Velvet worms capture prey and defend themselves by ejecting an adhesive slime which has been established as a model system for recyclable complex liquids. Triggered by mechanical agitation, the sticky fluid rapidly transitions into solid fibers. The assembly of slime proteins into stiff polymers is fully reversible and recyclable enabling the recovery of the soluble precursors. In order to understand the rapid and reversible mechanoresponsive behavior of this material, here, we study the nanostructural organization of slime components using small-angle scattering with neutrons and x-rays under physiological native conditions, after drying and re-hydration, and mechanical agitation. The scattering intensities are successfully described with a three-component model accounting for proteins of two dominant molecular weight fractions and for protein-based nanoglobules with a radius of ~40-45 nm, which is in line with the literature. However, in contrast to the previous assumption that high molecular weight (HMW) proteins -- the presumed building blocks of the fiber core -- are contained in the nanoglobules, we find that the majority of slime proteins exist as free proteins in solution, including the HMW fiber core precursors. Only less than 10 % of the slime proteins are contained in the nanoglobules, necessitating a reassessment of the previously proposed function of nanoglobules in fiber formation. Exploiting distinct differences in the x-ray and neutron scattering contrast of slime re-hydrated with light and heavy water (D2O) indicates that the majority of lipids available in the slime are contained in the nanoglobules, where they are homogeneously distributed. Surprisingly, mechanical agitation of slime in a completely filled container causes gelification; however, this neither leads to fiber formation nor alters the bulk structure of the slime significantly, suggesting that interfacial phenomena and directional shearing are required for the formation of stiff fibers in velvet worm slime.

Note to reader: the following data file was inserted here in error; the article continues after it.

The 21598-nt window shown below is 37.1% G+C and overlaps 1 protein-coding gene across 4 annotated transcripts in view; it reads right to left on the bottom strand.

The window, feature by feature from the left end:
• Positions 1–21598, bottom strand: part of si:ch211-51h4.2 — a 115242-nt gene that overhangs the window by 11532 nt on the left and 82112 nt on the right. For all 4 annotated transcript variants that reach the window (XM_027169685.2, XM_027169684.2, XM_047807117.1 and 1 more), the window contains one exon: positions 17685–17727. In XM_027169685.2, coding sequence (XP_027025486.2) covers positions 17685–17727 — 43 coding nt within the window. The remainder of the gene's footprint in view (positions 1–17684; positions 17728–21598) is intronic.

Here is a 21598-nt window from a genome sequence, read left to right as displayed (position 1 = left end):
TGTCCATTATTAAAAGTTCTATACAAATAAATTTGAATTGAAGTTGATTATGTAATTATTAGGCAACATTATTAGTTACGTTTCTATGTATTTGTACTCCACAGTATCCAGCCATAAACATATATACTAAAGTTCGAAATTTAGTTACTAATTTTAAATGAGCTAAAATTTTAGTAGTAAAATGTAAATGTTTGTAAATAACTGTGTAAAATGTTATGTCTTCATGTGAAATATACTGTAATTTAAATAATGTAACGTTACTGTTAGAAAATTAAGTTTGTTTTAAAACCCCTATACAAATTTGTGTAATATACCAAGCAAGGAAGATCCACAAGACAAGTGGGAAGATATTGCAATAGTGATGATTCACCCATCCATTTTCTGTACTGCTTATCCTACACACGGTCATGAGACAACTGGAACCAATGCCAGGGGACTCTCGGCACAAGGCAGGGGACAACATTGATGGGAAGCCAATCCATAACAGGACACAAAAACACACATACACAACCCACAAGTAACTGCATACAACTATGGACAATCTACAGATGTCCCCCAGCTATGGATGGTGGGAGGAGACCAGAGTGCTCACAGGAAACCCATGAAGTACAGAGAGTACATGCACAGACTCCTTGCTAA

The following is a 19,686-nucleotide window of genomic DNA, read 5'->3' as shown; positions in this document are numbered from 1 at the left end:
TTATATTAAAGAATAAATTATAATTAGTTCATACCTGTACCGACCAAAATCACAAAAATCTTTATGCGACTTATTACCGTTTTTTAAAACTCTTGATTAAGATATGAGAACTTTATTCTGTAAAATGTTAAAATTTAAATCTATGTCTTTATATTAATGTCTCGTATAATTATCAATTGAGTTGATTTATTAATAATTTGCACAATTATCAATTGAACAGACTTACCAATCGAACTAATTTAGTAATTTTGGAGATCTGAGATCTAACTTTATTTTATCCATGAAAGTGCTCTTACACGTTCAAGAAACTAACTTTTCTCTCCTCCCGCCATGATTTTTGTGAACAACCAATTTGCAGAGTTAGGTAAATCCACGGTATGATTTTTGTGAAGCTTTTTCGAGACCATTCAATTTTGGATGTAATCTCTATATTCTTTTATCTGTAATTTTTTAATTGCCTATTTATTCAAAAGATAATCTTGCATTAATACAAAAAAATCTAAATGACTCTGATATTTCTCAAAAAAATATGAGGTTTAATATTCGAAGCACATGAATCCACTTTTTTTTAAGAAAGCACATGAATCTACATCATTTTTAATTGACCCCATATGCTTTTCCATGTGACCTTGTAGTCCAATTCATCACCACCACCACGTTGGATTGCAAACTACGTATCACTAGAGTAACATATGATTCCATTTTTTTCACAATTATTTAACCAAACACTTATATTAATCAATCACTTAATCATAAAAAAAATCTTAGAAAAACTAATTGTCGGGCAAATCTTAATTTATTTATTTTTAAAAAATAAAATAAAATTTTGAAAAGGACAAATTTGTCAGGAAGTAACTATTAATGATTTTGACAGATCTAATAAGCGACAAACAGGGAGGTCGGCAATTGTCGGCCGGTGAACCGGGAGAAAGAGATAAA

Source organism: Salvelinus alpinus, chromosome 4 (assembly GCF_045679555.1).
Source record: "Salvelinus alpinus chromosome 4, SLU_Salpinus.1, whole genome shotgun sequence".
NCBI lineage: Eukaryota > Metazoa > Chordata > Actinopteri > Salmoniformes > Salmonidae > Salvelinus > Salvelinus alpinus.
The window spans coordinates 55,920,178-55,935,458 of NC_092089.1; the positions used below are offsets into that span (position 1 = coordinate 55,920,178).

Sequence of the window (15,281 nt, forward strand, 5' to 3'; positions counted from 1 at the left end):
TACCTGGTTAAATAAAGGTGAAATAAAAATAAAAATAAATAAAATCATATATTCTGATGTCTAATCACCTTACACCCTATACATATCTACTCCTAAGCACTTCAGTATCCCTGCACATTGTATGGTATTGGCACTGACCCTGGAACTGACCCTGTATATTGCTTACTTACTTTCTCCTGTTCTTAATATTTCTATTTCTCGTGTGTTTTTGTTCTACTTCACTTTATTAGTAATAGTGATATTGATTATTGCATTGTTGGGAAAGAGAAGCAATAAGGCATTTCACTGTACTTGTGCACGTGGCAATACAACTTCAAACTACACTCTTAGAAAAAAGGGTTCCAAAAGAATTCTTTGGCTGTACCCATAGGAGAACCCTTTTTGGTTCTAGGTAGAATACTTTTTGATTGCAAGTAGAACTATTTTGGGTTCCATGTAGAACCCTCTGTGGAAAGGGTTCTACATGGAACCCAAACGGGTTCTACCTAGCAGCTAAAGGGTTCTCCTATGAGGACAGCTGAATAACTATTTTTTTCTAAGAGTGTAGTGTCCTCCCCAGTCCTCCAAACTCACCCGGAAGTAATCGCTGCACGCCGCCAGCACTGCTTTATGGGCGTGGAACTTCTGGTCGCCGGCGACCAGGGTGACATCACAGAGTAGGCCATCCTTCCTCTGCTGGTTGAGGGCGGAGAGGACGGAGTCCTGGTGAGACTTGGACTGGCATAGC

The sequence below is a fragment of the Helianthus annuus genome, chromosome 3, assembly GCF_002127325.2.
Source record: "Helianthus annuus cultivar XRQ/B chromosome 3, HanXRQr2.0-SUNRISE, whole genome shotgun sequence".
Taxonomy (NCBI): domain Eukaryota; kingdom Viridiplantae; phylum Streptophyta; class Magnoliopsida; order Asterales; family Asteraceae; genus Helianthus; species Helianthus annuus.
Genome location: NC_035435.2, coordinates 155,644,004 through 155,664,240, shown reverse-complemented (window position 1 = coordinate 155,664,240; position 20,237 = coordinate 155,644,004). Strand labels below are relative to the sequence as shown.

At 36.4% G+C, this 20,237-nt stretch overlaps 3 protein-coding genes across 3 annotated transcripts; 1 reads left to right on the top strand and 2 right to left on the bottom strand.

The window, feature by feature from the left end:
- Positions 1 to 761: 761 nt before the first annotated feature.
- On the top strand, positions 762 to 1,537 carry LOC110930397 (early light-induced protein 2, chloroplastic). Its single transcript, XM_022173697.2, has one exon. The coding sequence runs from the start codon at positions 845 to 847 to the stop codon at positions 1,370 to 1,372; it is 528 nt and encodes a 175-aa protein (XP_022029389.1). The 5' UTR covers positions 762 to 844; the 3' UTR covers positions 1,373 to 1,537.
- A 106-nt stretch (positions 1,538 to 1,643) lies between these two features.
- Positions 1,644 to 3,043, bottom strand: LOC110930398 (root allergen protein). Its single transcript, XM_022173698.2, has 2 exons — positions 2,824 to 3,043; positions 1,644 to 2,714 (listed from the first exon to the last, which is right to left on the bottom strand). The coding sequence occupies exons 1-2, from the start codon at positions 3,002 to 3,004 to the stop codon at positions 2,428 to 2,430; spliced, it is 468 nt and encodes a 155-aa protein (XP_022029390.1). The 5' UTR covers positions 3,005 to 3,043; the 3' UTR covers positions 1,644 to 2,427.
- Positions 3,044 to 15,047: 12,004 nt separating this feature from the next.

The internal structure of the velvet worm projectile slime: A small-angle scattering study
07 November 2022, Version 1
This content is a preprint and has not undergone peer review at the time of posting.